- White House chief of staff John Kelly could be the harbinger of bad news for White House officials who are at risk of being fired.
- Former Veterans Affairs secretary David Shulkin said that he received a phone call from Kelly “right before” President Donald Trump announced his ouster on Twitter.
- Kelly had also called then-secretary of state Rex Tillerson before Trump made the March 13 announcement about his replacement on Twitter.
- Shulkin also noted that Trump made no mention of his imminent firing during a phone call with the president hours earlier.
It looks like White House chief of staff John Kelly is becoming President Donald Trump’s go-between for Cabinet officials who are being fired.
In an interview with MSNBC host Chris Hayes on Thursday, former VA secretary David Shulkin, the latest Cabinet-level official to be ousted from the Trump administration, said that Kelly had called him “right before” Trump announced on Twitter that he intended to replace Shulkin.
“The chief of staff, Kelly, gave me a call, which I appreciated,” Shulkin said to Hayes. “He gave me a heads-up.”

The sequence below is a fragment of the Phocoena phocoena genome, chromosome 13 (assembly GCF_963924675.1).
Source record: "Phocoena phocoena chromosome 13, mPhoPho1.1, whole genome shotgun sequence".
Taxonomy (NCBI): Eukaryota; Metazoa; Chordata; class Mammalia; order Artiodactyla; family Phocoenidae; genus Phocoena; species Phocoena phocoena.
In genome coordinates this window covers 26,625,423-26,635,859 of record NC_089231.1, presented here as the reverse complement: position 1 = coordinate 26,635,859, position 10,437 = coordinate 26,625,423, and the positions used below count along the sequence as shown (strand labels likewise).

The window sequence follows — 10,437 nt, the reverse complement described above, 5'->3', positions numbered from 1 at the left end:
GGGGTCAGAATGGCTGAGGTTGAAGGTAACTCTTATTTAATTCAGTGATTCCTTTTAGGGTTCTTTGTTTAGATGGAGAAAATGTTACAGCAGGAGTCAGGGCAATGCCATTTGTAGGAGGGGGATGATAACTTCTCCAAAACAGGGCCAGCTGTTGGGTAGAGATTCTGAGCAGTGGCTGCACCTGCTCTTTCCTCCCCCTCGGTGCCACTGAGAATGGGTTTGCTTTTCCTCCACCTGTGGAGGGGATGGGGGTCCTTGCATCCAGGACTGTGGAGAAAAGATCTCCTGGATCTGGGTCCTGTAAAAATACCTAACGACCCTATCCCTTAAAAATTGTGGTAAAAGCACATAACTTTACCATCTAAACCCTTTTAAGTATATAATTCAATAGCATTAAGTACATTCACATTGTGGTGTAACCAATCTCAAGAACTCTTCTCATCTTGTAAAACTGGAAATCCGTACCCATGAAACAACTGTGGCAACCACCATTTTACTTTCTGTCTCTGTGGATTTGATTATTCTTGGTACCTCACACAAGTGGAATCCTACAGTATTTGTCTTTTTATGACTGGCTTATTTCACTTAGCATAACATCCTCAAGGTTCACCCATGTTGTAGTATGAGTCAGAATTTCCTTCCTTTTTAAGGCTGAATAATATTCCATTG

This would be the second time that Kelly had notified a senior administration official prior to their official Twitter dismissal. Kelly called then-secretary of state Rex Tillerson to tell him he was being replaced before Trump delivered that tweet-announcement on March 13.
- Kevin Lamarque/Reuters
Shulkin also revealed that he had a “very focused” and “very inquisitive” phone call with Trump on Wednesday, before Kelly had contacted him the same day. Shulkin said Trump made no mention of his looming dismissal during that call.
“We spoke about the progress that I was making, what I needed to do from a policy perspective to make sure we are fixing the issues in VA,” Shulkin said.
Shulkin, a holdover from the Obama administration and the only one of Trump’s cabinet nominees to be confirmed unanimously, was scrutinized after an inspector general’s report found he had improperly accepted tickets to a Wimbledon tennis match during a $122,000 government-funded trip with his wife.
Shulkin later expressed regret for the incident and reimbursed the government for his wife’s travel expenses. He says he believes his dismissal was politically motivated.
“This was used in a political way to try to remove me,” Shulkin said to Fox News anchor Bret Baier on Thursday. “This is Washington. I’m a big boy, I understand that.”
“I’ve said that it shouldn’t be this hard to serve your country,” Shulkin continued. “And I don’t think it should be, but thankfully, there are many people that are still trying to fix our systems like the VA.”
Watch Shulkin’s comments below:
— All In w/Chris Hayes (@allinwithchris) March 30, 2018